Out now are two historical documentary series that explore the stories of people from the past, from ancient times through today:
First we have The Story of China, written and hosted by the gold-standard-making historian Michael Wood. In this six-part documentary about the oldest continuous state on earth, Wood follows the stories of characters who formed China's history and cultural identity, including those who led the Tang, Song, Ming, and Qing dynasties from 1500 BC to the twentieth century along with leaders in science, literature, and revolutionary political movements. A sprawling and vibrant story (charmingly told in Wood's posh British accent), The Story of China brings viewers face-to-face with the likes of The First Emperor, Xuanzang (famed Buddhist traveler), Su Song (often referred to as "China's Leonardo da Vinci"), Li Qingzhao (a female poet), and Mao Zedong (the Communist revolutionary also known as "Chairman Mao"), among many others. On his historical journey, Wood also examines the places where these stories took place, taking viewers back in time to see the Silk Road, the Yellow River, the Grand Canal, the Great Wall, the Forbidden City, and other amazing places that were the backdrop of China's journey over the last four thousand years. If you just want to check out the series (and haven't caught it live on PBS), you can currently watch it online at PBS.org (although this will most likely be a short-lived option, so if you want to check it out for free, do it asap). For those who want to have it forever and always, the entire documentary is now out on both DVD and Blu-ray and also has some bonus mini featurettes about the challenges (and fun) of filming the series, including "Xi'an City Walls", "A Crane and a Goddess," "Anyone for Coffee?", "The Pleasures of Filming," and "A Noodle Bar".
So on to purchase options...which are some of the wackiest I've seen to date. As of this writing, Amazon says it has the Blu-ray (priced at $39.93) available on July 9 (but when you click on it just shows a blank image and labels the set as a DVD—-so purchase at your own risk) and the DVD (priced at $18.93) available now but set to "ship in one to four weeks" (even at Prime shipping). Amazon also offers a digital purchase streaming option for $1.99 SD/$2.99 HD for the different one-hour episodes, which is a good option pricing-wise, but presently it only offers parts one through four (this will likely expand after all the episodes have aired on television). Both the DVD and Blu-ray are currently available on PBS.org (where both formats are priced at $29.99...not sure why). On this one, therefore, it looks like if you want it in hard copy (and unless you want to wait 1-4 weeks for DVD availability on Amazon to save some coin) the best current offer is actually from Barnes and Noble's online store, where you can snag the Blu-ray for $25.69 and the DVD for $27.77 (yes, the DVD is more than the Blu-ray). As I said, pretty whacky, but if you're a history buff it's worth it to get your hands on this series.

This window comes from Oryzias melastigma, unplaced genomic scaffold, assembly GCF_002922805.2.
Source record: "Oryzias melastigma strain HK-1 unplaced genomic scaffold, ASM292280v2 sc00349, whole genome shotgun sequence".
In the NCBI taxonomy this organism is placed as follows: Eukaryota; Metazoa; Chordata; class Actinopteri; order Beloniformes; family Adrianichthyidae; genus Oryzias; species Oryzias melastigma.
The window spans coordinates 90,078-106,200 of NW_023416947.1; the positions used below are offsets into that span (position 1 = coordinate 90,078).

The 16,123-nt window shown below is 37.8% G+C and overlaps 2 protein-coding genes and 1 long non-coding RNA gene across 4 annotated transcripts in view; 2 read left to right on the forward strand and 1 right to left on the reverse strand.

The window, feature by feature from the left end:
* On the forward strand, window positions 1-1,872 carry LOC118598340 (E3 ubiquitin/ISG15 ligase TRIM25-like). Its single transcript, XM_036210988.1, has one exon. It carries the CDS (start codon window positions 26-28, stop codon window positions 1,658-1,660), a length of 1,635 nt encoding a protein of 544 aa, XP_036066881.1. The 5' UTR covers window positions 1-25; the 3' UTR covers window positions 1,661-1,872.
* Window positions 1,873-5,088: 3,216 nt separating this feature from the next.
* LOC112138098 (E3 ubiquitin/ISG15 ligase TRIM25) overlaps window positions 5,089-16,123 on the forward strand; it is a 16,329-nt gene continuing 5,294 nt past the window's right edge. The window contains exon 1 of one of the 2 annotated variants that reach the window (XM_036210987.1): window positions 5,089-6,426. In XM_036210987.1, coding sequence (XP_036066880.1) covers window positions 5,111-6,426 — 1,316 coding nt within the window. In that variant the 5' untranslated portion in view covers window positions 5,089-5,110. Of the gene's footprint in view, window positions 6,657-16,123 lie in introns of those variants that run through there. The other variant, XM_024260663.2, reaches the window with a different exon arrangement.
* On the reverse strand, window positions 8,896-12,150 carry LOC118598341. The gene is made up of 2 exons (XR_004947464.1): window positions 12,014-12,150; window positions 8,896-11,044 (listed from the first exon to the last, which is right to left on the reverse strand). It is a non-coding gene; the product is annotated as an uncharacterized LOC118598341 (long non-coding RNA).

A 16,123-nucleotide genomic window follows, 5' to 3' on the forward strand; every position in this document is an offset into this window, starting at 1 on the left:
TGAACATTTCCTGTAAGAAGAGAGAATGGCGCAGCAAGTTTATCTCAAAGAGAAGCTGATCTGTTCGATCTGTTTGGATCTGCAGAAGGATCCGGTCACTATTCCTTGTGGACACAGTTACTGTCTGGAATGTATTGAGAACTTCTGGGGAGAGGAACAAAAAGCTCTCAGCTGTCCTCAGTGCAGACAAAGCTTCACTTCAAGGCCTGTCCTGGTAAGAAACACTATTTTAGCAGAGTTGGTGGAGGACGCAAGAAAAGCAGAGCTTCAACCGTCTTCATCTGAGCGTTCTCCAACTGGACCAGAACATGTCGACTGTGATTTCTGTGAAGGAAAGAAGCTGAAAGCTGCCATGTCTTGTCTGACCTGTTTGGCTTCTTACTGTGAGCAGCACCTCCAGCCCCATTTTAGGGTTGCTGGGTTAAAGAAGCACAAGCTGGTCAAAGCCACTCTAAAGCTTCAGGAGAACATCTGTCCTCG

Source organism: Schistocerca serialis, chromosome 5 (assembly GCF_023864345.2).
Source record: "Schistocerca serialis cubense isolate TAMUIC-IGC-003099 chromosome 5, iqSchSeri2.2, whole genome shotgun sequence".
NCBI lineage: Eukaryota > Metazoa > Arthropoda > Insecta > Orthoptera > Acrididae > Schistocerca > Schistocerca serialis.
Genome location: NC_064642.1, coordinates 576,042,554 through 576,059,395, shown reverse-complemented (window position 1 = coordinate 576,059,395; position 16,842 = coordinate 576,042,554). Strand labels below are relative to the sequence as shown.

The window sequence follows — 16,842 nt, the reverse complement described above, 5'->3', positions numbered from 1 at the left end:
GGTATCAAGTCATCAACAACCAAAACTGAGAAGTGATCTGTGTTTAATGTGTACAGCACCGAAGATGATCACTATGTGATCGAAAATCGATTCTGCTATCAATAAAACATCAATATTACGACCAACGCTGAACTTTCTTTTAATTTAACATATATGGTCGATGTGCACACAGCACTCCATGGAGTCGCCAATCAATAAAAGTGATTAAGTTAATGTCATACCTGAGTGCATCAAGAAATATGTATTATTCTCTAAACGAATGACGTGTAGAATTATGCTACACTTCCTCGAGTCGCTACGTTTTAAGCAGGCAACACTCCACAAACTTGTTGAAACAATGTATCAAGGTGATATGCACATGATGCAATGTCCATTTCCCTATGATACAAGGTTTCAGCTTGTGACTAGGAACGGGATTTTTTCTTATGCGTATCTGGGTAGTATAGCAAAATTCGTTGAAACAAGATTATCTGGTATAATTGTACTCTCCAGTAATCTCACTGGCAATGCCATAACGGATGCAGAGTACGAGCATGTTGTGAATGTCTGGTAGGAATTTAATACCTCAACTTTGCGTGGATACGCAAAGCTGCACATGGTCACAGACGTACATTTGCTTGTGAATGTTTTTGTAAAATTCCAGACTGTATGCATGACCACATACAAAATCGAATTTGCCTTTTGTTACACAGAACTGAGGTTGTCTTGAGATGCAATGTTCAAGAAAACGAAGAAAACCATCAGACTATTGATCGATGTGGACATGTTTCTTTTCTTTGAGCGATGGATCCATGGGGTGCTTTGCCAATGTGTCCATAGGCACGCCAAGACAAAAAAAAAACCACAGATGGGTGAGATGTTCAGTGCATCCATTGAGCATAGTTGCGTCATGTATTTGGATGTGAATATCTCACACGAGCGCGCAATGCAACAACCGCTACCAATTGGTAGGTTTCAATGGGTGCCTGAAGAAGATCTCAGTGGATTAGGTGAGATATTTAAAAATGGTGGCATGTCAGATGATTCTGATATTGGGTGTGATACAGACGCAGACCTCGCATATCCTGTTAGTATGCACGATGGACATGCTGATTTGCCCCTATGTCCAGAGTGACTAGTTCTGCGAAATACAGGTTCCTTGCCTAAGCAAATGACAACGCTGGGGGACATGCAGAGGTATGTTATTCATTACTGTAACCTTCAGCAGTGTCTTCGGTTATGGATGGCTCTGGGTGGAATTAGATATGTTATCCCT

Next we have Mummies Alive from the Smithsonian Channel, which takes the 4,000 years of history mentioned above and adds a millennium on top to examine the stories of mummies from around the globe. While records as far back as Ptolemaic Greece show our long-lived interest in mummies (including their widespread sale as curiosities for entertainment or novelty value), most of what we consider "scientific" studies of this method of preservation (and those who have undergone it) began in 1901 with studies conducted by professors at the Government School of Medicine in Cairo. Soon after Grafton Elliot Smith and Howard Carter used the only X-ray machine in Cairo to do deeper examinations of the mummified remains of Thutmose IV in 1903. Carter, as you may recall, was the man who headed the expedition that led to the discovery of Tutankhamun (King Tut)'s tomb in 1922, which made the world explode with interest in mummies and the secrets they held.
Out now is Mummies Alive: Season One, which includes five one-hour episodes that put the spotlight on particular mummies as scientists use the 21st-century tools at their disposal to unlock the mysteries of the past. With only a little over a century having elapsed since those first studies, it's amazing how far science has come: with modern techniques (including cutting-edge CGI, CT imaging technology, and state-of-the-art virtual autopsy techniques), the scientists can not only provide a good estimate of a mummy's current age, but also the age at which they died, what they did for work, where they lived, what they ate, and the manner of their death. The main mummies mentioned in the series include "Ötzi the Iceman" (a 5,300-year-old mummy discovered in a glacier in the Italian Alps), "Sylvester" (a mummy from the Wild West on display at a Seattle curiosity shop since the 1950s), "The Inca Maiden" (the mummy of a 14-year old girl found on top of a 22,000-foot volcano in South America who also holds the distinction of being the best-preserved mummy in the world), Iron Age mummies unearthed in an Irish peat bog, the mummy of a mutilated Egyptian pharaoh, and the mummified remains of a resident of Herculaneum who died laden with weapons, gold, and silver as the city perished under the wrath of the volcanic eruption.
Mummies Alive: Season One is available now on DVD (you can score it on Amazon for $16.32) or you can purchase episodes or the entire season digitally (for $2.99 and $12.99 respectively). Without the pull of any disc-specific extras, this may be a good one to just do the streaming option, but if you're a teacher or someone else who wants to be able to share the information contained therein, the DVD price isn't bad considering the five hours of content.